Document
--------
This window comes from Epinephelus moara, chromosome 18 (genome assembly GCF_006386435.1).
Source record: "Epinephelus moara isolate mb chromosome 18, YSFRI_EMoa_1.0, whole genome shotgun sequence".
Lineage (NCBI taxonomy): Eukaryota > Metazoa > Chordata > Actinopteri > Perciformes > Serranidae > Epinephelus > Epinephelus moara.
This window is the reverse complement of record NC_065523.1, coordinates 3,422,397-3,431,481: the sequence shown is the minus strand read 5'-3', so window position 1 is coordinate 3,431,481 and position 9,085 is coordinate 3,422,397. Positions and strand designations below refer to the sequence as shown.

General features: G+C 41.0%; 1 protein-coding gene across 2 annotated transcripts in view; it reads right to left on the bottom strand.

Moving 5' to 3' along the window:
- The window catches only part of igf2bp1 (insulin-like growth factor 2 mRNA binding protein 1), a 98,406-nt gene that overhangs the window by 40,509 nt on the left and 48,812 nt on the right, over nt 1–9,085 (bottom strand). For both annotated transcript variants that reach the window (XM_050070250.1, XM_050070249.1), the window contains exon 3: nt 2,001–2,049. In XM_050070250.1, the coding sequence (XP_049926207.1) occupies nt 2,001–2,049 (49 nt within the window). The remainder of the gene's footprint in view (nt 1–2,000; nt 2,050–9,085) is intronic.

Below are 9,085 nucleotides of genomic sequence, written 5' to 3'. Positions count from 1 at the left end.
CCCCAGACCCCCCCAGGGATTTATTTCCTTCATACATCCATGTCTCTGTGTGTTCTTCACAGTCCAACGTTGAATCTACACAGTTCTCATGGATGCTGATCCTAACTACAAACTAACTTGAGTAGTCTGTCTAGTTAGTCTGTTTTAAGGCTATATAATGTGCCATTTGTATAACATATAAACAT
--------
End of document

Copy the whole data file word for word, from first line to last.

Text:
This window comes from Epinephelus moara, chromosome 18 (genome assembly GCF_006386435.1).
Source record: "Epinephelus moara isolate mb chromosome 18, YSFRI_EMoa_1.0, whole genome shotgun sequence".
Lineage (NCBI taxonomy): Eukaryota > Metazoa > Chordata > Actinopteri > Perciformes > Serranidae > Epinephelus > Epinephelus moara.
This window is the reverse complement of record NC_065523.1, coordinates 3,422,397-3,431,481: the sequence shown is the minus strand read 5'-3', so window position 1 is coordinate 3,431,481 and position 9,085 is coordinate 3,422,397. Positions and strand designations below refer to the sequence as shown.

General features: G+C 41.0%; 1 protein-coding gene across 2 annotated transcripts in view; it reads right to left on the bottom strand.

Moving 5' to 3' along the window:
- The window catches only part of igf2bp1 (insulin-like growth factor 2 mRNA binding protein 1), a 98,406-nt gene that overhangs the window by 40,509 nt on the left and 48,812 nt on the right, over nt 1–9,085 (bottom strand). For both annotated transcript variants that reach the window (XM_050070250.1, XM_050070249.1), the window contains exon 3: nt 2,001–2,049. In XM_050070250.1, the coding sequence (XP_049926207.1) occupies nt 2,001–2,049 (49 nt within the window). The remainder of the gene's footprint in view (nt 1–2,000; nt 2,050–9,085) is intronic.

Below are 9,085 nucleotides of genomic sequence, written 5' to 3'. Positions count from 1 at the left end.
CCCCAGACCCCCCCAGGGATTTATTTCCTTCATACATCCATGTCTCTGTGTGTTCTTCACAGTCCAACGTTGAATCTACACAGTTCTCATGGATGCTGATCCTAACTACAAACTAACTTGAGTAGTCTGTCTAGTTAGTCTGTTTTAAGGCTATATAATGTGCCATTTGTATAACATATAAACAT